# Improper integral using residues

## Homework Statement

integral of sech(x) from -Inf to Inf using residues.

## Homework Equations

Calculate using: (2 Pi I) * Res[sech(x), "poles in upper half plane"]

## The Attempt at a Solution

I used sech(x) = 2/[exp(x)+exp(-x)] to find a simple pole at z = (I Pi)/2 with a residue of -I. Then,

Result = (2 Pi I)(-I) = 2 Pi

As far as I know the answer should be Pi so I'm off by a factor of two. I can't find the mistake in finding the residue. Can anyone verify that the residue should be -I/2?

Let f(z)=g(z)/h(z), then residue of a simple pole z0 is g(z0)/h'(z0), no? (Assuming g(z0) != 0, h(z0)=0)

Thanks.

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Dick
Homework Helper
I can tell you what's wrong. i*pi/2 isn't the only pole in the upper half plane. i*3*pi/2, i*5*pi/2 ... are also poles. There's an infinite number. You need to make a more clever choice of contour.

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I can tell you what's wrong. i*pi/2 isn't the only pole in the upper half plane. i*3*pi/2, i*5*pi/2 ... are also poles. There's an infinite number. You need to make a more clever choice of contour.
Ah you are right :( I approached this too quickly.

My hint from the prof is 'convert the integrand to a rational function by changing variables'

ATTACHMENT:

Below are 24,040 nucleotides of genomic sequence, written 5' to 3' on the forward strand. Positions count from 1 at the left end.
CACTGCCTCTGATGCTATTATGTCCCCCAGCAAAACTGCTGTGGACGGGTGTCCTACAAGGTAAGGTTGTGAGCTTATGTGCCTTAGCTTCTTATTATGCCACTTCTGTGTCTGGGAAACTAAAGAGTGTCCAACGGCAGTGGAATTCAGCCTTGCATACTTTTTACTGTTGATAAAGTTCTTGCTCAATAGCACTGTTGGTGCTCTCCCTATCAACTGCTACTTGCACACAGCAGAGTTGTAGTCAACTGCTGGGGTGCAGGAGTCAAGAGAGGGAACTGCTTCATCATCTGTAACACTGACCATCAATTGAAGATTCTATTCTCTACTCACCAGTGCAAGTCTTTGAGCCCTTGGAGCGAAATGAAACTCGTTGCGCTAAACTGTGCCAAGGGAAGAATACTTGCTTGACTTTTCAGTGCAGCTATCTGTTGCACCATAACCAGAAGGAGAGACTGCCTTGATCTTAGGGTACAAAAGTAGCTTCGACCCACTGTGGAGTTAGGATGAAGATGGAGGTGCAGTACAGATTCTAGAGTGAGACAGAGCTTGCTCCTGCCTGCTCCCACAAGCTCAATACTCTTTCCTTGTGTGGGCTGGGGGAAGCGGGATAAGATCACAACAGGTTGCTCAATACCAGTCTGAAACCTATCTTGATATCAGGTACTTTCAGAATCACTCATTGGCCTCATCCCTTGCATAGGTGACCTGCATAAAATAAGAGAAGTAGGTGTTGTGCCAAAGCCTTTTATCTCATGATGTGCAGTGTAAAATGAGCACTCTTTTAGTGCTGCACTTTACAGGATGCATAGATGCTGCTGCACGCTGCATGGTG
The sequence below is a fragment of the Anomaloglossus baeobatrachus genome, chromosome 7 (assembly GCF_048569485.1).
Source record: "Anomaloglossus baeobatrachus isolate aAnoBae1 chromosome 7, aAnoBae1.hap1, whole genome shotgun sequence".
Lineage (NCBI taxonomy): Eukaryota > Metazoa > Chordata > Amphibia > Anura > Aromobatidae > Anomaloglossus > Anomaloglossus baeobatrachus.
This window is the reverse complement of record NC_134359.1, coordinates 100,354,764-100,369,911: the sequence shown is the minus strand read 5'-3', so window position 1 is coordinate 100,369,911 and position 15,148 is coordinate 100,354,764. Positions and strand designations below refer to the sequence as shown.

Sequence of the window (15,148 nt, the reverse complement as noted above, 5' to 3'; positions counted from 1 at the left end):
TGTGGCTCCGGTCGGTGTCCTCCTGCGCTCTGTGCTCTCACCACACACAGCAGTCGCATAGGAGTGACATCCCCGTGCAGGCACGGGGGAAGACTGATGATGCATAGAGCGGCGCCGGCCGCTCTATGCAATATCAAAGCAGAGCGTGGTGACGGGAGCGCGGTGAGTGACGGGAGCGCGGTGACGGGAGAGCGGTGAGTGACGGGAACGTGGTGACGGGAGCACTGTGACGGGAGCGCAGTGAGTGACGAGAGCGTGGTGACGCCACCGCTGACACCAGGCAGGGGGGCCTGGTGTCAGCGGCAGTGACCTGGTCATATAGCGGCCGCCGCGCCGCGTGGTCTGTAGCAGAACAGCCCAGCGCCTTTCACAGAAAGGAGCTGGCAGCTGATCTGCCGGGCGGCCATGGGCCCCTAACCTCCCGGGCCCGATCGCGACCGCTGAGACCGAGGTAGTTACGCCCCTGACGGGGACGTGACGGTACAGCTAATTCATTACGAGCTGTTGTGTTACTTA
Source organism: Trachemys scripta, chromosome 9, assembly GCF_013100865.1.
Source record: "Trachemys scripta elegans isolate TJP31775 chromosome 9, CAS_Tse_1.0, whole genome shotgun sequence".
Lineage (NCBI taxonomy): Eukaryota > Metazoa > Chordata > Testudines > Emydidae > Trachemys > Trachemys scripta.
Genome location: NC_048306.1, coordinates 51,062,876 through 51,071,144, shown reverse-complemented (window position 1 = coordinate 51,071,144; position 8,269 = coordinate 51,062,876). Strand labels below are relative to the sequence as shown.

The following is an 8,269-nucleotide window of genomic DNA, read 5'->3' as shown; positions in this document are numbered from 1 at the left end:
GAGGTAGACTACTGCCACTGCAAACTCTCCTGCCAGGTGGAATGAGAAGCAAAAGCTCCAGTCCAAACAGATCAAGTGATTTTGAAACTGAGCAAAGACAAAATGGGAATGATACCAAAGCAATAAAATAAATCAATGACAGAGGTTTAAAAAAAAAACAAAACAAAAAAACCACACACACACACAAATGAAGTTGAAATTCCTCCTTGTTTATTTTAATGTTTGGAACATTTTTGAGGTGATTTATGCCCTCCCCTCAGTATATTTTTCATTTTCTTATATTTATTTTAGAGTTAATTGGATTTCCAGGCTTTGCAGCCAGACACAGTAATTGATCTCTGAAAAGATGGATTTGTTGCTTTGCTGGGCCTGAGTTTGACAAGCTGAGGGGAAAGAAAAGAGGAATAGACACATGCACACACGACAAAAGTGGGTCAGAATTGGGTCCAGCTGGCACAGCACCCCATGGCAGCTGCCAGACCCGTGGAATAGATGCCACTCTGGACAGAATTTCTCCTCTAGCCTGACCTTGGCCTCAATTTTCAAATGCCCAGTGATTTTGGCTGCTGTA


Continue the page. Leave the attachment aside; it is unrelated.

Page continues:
Either way I'm not sure exactly how to proceed now.

Dick
Homework Helper
Ah you are right :( I approached this too quickly.

My hint from the prof is 'convert the integrand to a rational function by changing variables'

Either way I'm not sure exactly how to proceed now.
Well, your professor gave you one suggestion, and I gave you another. I think they both will work. Pick one and try it. Here's a hint for my route. How are sech(x) and sech(x+i*pi) related?

So if I take a rectangle with height $\pi$ I'd enclose one pole at $i\pi/2$. Something tells me the two side integrals should go to zero as rectangle width->inf and I'll get a multiple of my integral on the upper part.

So in this case $sech(z) = -sech(z + i\pi)$ and because of the opposite integration directions I'll get double my desired integral, which is why I have $2\pi$ in my OP instead of $pi$?

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Dick
Homework Helper
So if I take a rectangle with height 1 I'd enclose one pole at $i\pi/2$. Something tells me the two side integrals should go to zero as rectangle width->inf and I'll get a multiple of my integral on the upper part.

So in this case $sech(z) = -sech(z + i\pi)$ and because of the opposite integration directions I'll get double my desired integral, which is why I have $2\pi$ in my OP instead of $pi$?
That's basically it. You mean a rectangle with height pi, right?

Yes, I meant Pi, sorry.